The following day, with Charlotte feeling a little better, we visited St Peter and Paul's Fortress. On the way we booked our onward rail tickets to Moscow. Sergey had written down for us in Russian our request to show the ticket office, but with much very good humoured gesticulations and lots of repeating Russian to us we realised that those seats were no longer available, so we got the cheaper plastkartny tickets. After walking around the fortress (including walking over the frozen river at one section) we visited St Peter and Paul Cathedral, where most of the Russian various rulers are buried including the Romanov royal family. The cathedral is much more impressive from the outside than on the inside, although we supposed that if you had a burning interest in Russian rulers (and could read Russian) the interior would have had more interest.
Later on we met up with Ania and Sergey to go ice skating. They were certainly much more proficient than us, and despite their best attempts to get us to improve our technique our best effort was shakily lurching around the rink! However, seeing as it was Liam's first proper go at ice skating he did pretty well. Back at their flat we enjoyed some beers and playing Uno - which we'd forgotton how great a card game it is. It was really interesting getting to know them, hearing about their plans for the future and how they would love to visit Europe and the UK but can't get visas. It seems harsh that the Western world would be so suspicious of a well educated young couple with steady jobs etc in Russia.
Ania and Sergey left us in the flat on the Sunday morning as they went out to church. Just as we were about to leave to head into the city, we received a text from Sergey saying they were stuck in the lift! Tried to help to no avail, and so they had to sit and wait for an engineer (although we could shout to them through the lift doors). They said they'd catch us up so we headed into town. First stop - food! We fell instantly in love with Teremok, a fast food blini (pancake) place and will certainly keep an eye out for it in the future. We then climbed the tower of St Isaac's Cathedral for an utterly magnificent view over the city. It truly is amazingly beautiful and we would love to return in a warmer climate to properly explore. We then wandered up to the Church of the Ressurection Built on Spilt Blood (so called as it was erected on the spot where Alexander II was assassinated in 1881). It's onion domes were very reminiscent of the pictures we had seen of St Basils Cathedral in Moscow. We then hopped on the metro to meet Ania and Sergey (now freed from the pesky lift) at the Etagi loft project, an old bread making factory which had been turned into a hip art gallery and cafe space. There was a garage sale on there which meant that the building was very busy, but it was still nice to pootle round looking at the odd exhibit and have a beer and some tasty food in the cafe. It's a great light and airy studenty hang out and the cafe has seating on the roof top to be utilised in the summer.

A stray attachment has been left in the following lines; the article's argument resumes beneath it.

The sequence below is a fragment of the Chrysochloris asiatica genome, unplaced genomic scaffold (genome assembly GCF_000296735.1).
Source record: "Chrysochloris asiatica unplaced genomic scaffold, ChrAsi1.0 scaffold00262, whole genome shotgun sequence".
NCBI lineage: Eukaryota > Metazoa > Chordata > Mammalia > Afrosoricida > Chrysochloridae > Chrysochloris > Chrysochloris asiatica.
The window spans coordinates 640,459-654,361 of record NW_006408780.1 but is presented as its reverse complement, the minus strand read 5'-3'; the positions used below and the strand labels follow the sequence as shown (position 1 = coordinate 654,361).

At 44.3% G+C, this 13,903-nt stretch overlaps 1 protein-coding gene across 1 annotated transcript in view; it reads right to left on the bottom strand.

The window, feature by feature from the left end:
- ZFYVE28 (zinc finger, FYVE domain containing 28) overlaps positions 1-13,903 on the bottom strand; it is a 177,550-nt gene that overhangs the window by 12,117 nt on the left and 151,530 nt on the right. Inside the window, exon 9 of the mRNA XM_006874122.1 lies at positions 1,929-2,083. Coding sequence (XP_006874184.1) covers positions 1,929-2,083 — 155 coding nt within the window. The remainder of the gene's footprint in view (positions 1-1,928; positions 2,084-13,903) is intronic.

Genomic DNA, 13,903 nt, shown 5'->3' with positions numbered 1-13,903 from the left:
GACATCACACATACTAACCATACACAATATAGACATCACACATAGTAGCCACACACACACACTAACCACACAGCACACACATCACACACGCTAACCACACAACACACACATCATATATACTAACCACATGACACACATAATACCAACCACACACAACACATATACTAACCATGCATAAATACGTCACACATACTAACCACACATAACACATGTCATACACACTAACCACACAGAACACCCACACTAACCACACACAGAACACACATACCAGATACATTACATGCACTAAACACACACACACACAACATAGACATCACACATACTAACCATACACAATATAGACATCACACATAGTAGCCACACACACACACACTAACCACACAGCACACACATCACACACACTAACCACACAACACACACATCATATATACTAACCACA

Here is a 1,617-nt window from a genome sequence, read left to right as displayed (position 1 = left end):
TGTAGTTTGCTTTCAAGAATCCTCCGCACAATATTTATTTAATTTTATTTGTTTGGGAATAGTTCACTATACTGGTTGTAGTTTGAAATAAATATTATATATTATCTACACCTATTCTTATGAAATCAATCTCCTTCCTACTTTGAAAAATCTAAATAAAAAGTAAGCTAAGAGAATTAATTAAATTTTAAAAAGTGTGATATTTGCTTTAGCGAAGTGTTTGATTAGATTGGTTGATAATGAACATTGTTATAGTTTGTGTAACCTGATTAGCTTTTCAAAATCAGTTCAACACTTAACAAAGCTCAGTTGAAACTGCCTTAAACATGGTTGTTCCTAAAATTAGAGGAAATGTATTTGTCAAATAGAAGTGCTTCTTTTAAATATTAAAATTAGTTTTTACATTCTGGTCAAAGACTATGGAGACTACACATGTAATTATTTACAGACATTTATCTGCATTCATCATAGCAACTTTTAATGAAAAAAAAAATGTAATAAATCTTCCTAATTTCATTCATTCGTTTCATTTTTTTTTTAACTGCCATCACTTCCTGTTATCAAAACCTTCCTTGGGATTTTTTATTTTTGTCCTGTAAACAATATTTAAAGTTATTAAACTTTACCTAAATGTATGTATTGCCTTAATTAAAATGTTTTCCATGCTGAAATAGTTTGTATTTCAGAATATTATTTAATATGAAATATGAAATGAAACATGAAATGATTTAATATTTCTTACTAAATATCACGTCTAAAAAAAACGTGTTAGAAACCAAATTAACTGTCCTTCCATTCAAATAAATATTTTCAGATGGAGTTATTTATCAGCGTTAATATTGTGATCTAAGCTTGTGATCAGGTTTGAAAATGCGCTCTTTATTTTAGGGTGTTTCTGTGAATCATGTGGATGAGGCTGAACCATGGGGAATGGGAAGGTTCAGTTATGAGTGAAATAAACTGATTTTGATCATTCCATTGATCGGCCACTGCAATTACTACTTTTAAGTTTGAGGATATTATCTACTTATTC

We headed back to Ania and Sergey's place to pick up our bags and eat some delicious pancakes that Ania had made with yoghurt instead of milk. We stuffed them with curds and jam which is a brilliant combo. Ania told us about living in a rural village in her teens where she milked the cows and made her own curds. Jealous! Can you get curds in the UK? We were sad to leave Ania and Sergey - they were fantastic hosts and really made our first Couchsurfing experience a success :) However - Moscow calls!
|St Petersburg, Russia|